On Friday Nov. 11 Geneseo organization FACE AIDS hosted a benefit concert starring various performance artists, including a capella groups and dance groups.
A cappella group Southside Boys opened the evening to a full audience in the KnightSpot. Their performance consisted of "You Make My Dreams Come True" by Hall & Oates, "re:Stacks" by Bon Iver and "It's My Life" by Bon Jovi. A standout part of their act was the closing song "I 2 I" by Tevin Campbell, sung by freshman John Turner whose falsetto abilities wooed the crowd and received voracious applause.
The next act was a performance of "Flying Without Wings" by Ruben Studdard sung by senior Brittney Ross. After a false start Ross managed to complete a solid performance and left the stage to cheers.
Junior Shamfa Tittle performed a crowd-pleasing tapdance to Owl City's "Fireflies" before a cappella group Hips ‘N' Harmony came on to perform a three-song set, a highlight of which was Natalie Imbruglia's "Torn" sung by sophomore Ali Niemiec.
Freshman Emily Rittenhouse took the stage next with her rendition of "Best For Last" by Adele, in which she let her voice take on the artist's deep, unusual tone.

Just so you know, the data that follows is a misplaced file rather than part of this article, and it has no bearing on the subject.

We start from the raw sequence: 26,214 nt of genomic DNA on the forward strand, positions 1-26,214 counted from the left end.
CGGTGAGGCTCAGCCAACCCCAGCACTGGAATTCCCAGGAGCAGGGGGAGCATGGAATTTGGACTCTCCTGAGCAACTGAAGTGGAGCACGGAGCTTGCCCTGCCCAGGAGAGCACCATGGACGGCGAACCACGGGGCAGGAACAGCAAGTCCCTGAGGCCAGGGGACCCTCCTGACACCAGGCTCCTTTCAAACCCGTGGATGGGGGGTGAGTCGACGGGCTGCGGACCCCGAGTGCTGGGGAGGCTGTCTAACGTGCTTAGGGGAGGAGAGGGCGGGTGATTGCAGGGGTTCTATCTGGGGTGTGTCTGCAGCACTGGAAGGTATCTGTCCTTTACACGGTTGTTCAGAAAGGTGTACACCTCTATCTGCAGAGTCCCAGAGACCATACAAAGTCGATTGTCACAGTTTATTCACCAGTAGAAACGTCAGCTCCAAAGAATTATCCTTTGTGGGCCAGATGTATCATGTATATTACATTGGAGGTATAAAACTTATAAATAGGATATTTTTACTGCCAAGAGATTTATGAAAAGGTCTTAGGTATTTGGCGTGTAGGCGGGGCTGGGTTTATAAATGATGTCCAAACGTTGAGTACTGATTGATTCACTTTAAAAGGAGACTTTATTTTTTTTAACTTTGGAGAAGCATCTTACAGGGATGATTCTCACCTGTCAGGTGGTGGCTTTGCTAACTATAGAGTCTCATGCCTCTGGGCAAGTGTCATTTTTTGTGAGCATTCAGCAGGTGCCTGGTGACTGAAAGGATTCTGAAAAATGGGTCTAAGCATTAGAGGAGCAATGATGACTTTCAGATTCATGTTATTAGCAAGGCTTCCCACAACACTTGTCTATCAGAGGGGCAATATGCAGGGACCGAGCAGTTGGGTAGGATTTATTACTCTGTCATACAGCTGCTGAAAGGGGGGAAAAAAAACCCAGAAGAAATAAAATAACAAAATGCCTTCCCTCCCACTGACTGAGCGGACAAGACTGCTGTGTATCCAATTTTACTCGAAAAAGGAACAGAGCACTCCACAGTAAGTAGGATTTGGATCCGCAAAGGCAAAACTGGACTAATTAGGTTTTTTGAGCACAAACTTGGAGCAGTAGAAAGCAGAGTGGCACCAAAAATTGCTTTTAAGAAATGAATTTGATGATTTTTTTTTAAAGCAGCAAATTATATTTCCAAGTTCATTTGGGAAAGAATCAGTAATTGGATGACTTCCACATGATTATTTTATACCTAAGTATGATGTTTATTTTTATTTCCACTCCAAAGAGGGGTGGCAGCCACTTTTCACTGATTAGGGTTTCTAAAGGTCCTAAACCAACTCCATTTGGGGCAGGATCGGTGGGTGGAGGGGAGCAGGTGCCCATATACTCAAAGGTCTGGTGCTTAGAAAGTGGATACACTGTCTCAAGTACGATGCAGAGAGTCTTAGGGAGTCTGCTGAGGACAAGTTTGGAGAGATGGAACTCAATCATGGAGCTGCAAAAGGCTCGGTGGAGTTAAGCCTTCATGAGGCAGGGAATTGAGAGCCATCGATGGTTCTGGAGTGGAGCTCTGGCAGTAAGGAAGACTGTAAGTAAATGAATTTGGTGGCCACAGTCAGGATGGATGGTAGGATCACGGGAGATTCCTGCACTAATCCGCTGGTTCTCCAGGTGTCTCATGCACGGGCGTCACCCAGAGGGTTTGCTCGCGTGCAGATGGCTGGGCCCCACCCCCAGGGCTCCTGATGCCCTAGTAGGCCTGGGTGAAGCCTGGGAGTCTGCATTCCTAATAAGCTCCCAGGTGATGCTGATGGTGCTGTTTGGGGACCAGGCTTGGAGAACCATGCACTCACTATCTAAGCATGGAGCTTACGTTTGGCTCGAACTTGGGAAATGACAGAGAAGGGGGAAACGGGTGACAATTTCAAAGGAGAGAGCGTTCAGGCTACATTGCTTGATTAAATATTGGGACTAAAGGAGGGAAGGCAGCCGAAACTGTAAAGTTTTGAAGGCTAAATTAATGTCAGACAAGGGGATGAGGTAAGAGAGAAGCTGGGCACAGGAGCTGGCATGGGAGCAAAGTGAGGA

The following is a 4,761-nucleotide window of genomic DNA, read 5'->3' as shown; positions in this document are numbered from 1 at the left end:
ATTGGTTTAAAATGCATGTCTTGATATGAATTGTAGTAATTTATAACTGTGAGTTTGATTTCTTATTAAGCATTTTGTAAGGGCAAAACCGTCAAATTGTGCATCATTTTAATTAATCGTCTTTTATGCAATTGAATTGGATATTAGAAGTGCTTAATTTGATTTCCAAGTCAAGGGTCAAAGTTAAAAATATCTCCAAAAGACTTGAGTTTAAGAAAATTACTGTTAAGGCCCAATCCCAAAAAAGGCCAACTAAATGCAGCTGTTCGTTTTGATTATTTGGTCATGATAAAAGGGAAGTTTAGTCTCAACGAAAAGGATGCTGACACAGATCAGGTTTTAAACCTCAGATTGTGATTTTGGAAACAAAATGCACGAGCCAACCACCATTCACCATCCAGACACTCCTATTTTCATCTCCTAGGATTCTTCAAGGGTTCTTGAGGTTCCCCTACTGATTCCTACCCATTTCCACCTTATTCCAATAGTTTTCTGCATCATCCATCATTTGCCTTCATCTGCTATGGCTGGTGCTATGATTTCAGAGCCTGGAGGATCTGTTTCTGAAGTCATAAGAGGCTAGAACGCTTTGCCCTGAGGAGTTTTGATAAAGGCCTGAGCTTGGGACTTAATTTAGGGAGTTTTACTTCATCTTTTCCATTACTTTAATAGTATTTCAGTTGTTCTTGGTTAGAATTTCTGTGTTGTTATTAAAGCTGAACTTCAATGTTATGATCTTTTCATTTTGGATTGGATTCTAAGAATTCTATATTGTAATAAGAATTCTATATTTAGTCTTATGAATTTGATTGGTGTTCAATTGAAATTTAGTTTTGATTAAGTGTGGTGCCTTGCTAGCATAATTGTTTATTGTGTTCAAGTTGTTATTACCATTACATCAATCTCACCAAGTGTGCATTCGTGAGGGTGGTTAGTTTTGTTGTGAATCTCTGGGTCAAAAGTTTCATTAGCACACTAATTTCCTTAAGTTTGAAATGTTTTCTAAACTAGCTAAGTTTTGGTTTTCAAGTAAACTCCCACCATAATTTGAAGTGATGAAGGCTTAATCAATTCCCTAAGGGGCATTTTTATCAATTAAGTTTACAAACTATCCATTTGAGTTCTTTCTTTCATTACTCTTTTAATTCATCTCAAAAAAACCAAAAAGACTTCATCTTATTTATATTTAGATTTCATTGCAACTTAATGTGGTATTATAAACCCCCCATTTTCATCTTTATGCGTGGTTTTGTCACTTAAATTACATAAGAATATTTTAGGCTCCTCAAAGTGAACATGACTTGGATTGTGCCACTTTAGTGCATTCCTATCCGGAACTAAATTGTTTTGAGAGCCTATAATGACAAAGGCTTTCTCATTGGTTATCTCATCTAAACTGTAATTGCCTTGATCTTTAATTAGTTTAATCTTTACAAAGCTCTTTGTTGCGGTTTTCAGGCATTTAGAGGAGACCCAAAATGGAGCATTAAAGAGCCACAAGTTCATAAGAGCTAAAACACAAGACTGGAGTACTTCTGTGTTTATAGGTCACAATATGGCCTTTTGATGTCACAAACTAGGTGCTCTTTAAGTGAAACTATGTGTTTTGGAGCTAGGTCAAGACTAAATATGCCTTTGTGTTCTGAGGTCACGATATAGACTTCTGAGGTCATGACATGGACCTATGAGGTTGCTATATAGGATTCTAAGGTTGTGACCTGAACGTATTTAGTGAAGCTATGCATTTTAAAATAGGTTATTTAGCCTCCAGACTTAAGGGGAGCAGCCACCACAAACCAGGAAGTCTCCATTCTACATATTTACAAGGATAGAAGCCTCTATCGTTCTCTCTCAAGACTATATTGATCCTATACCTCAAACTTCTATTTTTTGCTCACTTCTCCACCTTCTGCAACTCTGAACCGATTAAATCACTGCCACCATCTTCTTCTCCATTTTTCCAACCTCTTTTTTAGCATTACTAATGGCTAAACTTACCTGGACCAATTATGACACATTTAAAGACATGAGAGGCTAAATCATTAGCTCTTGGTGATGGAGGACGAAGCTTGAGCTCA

Next, campus hip-hop organization LFSflOw performed a dance to the instrumental background of "Song Cry" by Jay-Z. After the dancers were finished, other members took centerstage for a rap cypher. Sophomores Eve "Eve Train" Anderson and Noah "Kaos" Kosloske joined senior Brandon Jean-Pierre and junior Nora "Macchiato" Gaston in leading the rap cypher to a resounding applause. The rap faded to silence and led into a five-minute intermission.
After intermission, Senior Tahirah Ellis proficiently delivered the Fugees' version of "Killing Me Softly with His Song."
Then sophomore Amanda Spence, junior Patrice Cummings and Jean-Pierre performed "Only Want to Give it to You" by Elle Varner featuring J. Cole. The three performers took turns rapping to assigned parts of the song for an audience that was delighted to hear more hip-hop-influenced music performed with such precision.
Turner returned to center stage with senior Matthew Romanow, also of Southside Boys, to perform "Kiss the Air" by Scott Alan. Turner's falsetto combined with Romanow's compelling voice left the audience wanting more.
The G-Steppas then began a step routine to a Diddy-Dirty Money song. The background music served only as an introduction to their act, as they created the rest of the music with their movement.
Following the G-Steppas, Geneseo's South Asian Cultural Club Shakti performed a quick, well-choreographed dance to an intercultural track they had set up.
The concert closed with a final act by members of the Geneseo Bhangra Club, who performed to background music that mixed strong Far Eastern influences with techno.
After the performances audience members were invited to stay and buy products for charity or chat with friends.